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- A tumblr site dedicated to the people and places that make up Oregon and Southwest Washington.
There is a fundamental difference between Republican and Democratic worldviews. When Republicans talk about government they are talking about a "they" that is trying to control "I/me/we." Republicans say, "Leave Us Alone," "Get Government Off Our Backs," "Small government, not Big government." It is the individual against an authority; a parent-child relationship ---get the 'nanny state' off our backs.
For Republicans, individual freedoms and private property rights are sacred; they defend the sacredness of private property rights over the welfare of a community or an ecosystem. So, the right of a polluter to do what they want with their property is a higher value than the right of the community to clean air and water. (There are deep roots to this 'sacred' private property right in Catholic Church papal declarations.)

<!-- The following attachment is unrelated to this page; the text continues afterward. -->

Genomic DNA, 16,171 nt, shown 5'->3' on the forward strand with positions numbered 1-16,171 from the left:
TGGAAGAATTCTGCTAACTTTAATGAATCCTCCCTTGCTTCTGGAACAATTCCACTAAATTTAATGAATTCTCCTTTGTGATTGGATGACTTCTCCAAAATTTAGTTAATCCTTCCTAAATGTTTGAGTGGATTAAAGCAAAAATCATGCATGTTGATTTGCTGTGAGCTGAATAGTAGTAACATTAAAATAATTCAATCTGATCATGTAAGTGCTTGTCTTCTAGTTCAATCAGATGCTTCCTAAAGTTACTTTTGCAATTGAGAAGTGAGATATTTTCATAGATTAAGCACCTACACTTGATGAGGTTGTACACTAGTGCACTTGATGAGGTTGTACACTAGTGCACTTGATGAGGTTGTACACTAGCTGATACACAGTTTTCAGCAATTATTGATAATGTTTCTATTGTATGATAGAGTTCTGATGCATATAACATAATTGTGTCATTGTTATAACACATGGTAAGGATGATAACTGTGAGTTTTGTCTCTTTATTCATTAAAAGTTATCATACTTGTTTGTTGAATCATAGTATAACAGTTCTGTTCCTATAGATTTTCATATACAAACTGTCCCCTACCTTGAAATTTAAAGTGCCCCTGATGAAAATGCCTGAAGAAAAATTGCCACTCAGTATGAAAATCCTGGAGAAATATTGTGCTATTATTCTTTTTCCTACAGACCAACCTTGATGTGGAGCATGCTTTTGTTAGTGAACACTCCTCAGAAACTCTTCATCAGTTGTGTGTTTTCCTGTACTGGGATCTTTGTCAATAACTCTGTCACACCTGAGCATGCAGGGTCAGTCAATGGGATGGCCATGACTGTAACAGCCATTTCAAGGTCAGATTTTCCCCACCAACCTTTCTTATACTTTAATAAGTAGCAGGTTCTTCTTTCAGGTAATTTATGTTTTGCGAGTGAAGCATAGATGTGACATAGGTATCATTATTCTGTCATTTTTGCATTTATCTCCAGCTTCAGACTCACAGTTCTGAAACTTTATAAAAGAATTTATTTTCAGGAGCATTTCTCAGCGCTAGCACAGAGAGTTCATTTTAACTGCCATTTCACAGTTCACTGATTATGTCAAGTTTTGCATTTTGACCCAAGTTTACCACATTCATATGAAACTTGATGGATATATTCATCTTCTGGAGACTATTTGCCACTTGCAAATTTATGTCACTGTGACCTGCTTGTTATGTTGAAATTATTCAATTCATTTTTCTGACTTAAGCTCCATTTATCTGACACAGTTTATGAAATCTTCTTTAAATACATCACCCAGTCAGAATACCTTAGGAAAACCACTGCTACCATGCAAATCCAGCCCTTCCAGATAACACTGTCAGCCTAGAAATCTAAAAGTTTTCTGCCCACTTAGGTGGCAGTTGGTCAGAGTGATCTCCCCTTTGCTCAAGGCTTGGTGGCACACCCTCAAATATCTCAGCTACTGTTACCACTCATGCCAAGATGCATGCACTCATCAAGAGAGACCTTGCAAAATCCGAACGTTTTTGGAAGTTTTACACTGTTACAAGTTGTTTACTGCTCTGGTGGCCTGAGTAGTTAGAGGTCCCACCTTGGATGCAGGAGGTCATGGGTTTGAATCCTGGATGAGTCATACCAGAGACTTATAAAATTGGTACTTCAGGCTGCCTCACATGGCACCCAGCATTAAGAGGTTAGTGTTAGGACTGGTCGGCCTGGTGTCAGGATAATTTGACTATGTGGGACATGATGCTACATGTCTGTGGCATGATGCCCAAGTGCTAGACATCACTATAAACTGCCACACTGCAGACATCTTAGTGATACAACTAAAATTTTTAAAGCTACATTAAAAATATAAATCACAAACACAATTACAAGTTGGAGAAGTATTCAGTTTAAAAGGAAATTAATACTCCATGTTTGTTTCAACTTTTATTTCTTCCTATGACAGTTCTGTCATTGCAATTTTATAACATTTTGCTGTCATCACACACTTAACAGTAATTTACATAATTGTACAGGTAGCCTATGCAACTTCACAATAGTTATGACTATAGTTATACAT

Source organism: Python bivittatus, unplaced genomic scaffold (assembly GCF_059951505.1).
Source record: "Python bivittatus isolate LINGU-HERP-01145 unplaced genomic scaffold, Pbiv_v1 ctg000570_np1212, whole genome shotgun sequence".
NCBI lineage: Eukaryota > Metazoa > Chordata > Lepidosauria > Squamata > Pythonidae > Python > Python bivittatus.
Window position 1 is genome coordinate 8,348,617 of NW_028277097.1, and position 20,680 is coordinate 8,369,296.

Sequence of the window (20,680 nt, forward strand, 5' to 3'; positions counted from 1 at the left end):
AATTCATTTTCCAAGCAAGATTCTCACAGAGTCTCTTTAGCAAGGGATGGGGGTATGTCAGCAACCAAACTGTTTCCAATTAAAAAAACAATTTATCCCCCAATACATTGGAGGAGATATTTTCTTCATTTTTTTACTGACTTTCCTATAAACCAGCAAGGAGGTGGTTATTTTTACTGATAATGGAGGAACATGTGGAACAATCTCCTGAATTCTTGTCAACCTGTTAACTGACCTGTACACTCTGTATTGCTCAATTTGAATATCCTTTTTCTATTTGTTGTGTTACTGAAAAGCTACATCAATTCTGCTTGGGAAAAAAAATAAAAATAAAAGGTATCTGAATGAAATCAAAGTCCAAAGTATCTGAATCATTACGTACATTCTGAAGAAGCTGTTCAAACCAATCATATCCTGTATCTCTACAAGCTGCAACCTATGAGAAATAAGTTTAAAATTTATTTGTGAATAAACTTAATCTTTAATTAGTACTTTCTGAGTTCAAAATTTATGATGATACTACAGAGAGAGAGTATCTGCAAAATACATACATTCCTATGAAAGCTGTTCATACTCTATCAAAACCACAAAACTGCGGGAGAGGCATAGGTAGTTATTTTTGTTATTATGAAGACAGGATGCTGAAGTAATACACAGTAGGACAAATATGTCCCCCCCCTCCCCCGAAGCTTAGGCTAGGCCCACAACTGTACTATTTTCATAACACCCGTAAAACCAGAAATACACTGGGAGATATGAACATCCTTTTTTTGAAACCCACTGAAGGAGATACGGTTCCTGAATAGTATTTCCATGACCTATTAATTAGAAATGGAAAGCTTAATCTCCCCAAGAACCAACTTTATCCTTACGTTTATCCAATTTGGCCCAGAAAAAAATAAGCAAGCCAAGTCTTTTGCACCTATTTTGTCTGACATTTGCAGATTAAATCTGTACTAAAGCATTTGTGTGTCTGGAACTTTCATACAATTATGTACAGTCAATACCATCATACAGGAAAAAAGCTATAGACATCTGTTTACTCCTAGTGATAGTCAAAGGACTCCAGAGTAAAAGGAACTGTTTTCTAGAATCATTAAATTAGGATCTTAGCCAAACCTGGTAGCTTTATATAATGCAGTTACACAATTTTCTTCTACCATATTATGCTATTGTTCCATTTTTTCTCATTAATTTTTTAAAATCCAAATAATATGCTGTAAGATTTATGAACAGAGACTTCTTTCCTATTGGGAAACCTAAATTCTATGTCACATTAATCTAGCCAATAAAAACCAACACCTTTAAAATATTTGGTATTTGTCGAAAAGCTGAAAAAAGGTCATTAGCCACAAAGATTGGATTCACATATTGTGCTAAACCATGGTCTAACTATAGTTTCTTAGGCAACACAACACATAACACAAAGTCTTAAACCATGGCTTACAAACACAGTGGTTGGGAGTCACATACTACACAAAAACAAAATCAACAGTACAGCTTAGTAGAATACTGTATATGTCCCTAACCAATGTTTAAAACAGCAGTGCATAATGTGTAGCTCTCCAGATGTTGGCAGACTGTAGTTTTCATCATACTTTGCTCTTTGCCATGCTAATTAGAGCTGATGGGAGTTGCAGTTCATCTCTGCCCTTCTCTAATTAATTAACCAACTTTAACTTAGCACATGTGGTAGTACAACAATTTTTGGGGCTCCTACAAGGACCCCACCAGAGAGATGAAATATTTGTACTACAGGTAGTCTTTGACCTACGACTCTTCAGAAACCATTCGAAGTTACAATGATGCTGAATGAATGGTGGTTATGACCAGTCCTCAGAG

When Chris Dudley says it is not the role of government to gauge how many people Oregon can sustain, he is expressing this view that the individual matters more than the community; let the individuals and businesses be free to do as they please, and good things will follow.
When Democrats are talking about government, they are talking about "WE the people;" they see government as a particpatory activity between adults. If We are making lousy decisions, then WE need to change and improve the way we make decisions.
Democrats recognize that there are choices individuals can make that have a serious impact on whole communities; so Democrats see a legitimate role for government regulations that protect air, water, food and maintain safe workplaces and communities. They see freedom and responsibility to community not as an either/or choice, but as polarities that must be navigated and balanced.
Democrats will say that there are limits to private property rights; individuals do not have the right to do harm to the well-being and sustainability of life in their communities.
With regard to population, a Democrat is more likely to say that WE, the people in a community through our government, must pay attention to the limits of our ecosystem---How many people can our potable and agricultural water system support? How much agricultural land must be preserved to feed our children (even at the cost of restricting housing developers income)?
Of course, in practice, there is a very wide range of behavior and policy choices that sits on top of these philosophical underpinnings, but the differences are significant.
posted 2 years, 8 months ago
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